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Ga. Board of Education approves social studies curriculum
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    ATLANTA — The Georgia Board of Education approved changes Thursday to Georgia’s social studies curriculum in hopes of preventing a repeat of last spring when droves of students failed state-mandated tests.
    State schools Superintendent Kathy Cox attributed the failure of 70-80 percent of sixth- and seventh-graders on the social studies portion of the Criterion-Referenced Competency Tests this year to the state’s curriculum not matching the exams. She threw the scores out and promised to fix the problem.
    A committee of educators and experts combed through the curriculum this summer and suggested changes.
    The new curriculum narrows what students learn in sixth- and seventh-grade and eliminates redundancy in the material.
    For example, sixth-graders will focus on Latin America, Canada, Europe and Australia and seventh-graders will learn about Africa and Asia, rather than students in both grades learning about the entire list of countries both years, said Bill Cranshaw, social studies coordinator for the state Department of Education. The Renaissance has been taken out of the curriculum entirely because students learn that material in high school, he said.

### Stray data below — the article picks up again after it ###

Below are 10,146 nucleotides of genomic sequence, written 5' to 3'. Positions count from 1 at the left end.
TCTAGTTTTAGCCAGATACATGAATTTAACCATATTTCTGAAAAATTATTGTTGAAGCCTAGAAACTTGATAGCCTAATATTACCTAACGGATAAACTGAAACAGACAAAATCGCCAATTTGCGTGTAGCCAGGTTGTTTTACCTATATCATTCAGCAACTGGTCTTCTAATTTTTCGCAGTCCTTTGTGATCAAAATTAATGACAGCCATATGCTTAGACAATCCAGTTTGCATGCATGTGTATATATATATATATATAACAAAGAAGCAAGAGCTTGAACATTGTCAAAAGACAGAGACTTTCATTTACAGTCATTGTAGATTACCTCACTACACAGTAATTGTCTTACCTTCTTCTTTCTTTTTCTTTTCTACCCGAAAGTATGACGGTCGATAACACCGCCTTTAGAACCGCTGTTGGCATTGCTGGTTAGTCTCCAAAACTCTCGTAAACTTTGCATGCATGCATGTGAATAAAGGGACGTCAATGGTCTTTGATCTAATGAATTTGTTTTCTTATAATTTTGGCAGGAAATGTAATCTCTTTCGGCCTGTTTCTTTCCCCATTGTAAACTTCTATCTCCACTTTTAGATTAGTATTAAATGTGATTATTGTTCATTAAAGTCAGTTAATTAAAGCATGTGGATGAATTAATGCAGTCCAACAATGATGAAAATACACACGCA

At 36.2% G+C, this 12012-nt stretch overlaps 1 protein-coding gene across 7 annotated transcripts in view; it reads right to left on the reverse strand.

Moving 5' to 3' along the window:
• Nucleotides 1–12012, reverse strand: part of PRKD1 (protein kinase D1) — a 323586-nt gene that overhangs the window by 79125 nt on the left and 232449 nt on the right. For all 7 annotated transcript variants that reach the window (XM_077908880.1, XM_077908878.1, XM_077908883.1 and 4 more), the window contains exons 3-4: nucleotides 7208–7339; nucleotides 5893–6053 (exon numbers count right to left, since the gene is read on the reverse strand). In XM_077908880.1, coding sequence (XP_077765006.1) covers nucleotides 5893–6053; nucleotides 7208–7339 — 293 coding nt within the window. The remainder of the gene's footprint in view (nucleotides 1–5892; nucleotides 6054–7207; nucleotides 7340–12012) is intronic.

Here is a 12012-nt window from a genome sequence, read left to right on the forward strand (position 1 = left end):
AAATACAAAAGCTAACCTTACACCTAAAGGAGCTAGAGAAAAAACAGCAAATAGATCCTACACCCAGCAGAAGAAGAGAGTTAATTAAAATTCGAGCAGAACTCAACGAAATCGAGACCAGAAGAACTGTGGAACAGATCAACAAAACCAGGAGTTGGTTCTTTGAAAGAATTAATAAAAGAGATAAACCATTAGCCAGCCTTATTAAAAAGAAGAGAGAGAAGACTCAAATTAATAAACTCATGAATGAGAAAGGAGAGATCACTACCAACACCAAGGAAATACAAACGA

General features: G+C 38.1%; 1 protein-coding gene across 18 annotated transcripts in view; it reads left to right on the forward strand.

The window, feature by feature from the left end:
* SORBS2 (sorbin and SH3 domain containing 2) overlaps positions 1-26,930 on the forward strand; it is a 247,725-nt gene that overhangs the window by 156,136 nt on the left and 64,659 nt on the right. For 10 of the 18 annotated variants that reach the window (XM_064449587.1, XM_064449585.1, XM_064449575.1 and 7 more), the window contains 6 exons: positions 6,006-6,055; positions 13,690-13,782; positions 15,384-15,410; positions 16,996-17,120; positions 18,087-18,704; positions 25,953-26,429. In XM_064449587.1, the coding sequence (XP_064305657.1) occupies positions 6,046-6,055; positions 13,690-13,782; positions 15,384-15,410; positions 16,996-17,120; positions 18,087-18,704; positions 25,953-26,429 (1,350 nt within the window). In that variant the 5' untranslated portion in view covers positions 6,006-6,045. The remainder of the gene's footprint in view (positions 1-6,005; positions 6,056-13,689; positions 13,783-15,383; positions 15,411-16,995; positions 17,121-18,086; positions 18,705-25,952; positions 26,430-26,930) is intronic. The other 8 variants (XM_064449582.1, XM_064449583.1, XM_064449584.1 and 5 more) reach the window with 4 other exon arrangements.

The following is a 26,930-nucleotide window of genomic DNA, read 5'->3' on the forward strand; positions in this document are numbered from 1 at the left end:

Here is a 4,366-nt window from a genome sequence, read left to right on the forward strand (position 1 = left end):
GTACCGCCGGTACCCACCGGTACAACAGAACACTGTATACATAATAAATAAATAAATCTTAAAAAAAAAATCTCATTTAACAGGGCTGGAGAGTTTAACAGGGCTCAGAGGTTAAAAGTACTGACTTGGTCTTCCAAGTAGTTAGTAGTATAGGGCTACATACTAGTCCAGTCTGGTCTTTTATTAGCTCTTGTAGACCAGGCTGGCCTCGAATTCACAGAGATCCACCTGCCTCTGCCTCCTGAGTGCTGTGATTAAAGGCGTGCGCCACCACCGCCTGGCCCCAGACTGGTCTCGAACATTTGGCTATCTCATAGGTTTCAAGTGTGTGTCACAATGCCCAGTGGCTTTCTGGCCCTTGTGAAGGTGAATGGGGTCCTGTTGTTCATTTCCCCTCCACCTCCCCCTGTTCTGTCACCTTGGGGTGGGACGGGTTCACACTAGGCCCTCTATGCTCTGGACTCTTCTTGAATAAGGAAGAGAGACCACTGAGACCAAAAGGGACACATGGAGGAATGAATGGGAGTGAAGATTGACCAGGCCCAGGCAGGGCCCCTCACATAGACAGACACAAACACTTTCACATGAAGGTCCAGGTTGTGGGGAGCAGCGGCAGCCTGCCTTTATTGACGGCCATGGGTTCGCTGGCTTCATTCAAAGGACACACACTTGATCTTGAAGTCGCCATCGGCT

The biggest problem with the old curriculum was that teachers had too much material to cover each year, making it difficult to help students do well on the CRCT.
    ‘‘We have pared down the curriculum so it doesn’t cover as much,’’ Cranshaw said.
    Cranshaw and his staff will spend the next four months traveling the state and training middle school teachers on the new material.
    The curriculum will be taught as a pilot program in schools this year. Students will be given the social studies CRCT at the end of the year but only as a way to determine if the curriculum works.
    The scores won’t be counted until the following year once the curriculum has been vetted.
    This spring’s low social studies scores shocked students and angered parents, who said their children weren’t properly prepared for the test. Students reported being questioned on material they had never been taught.

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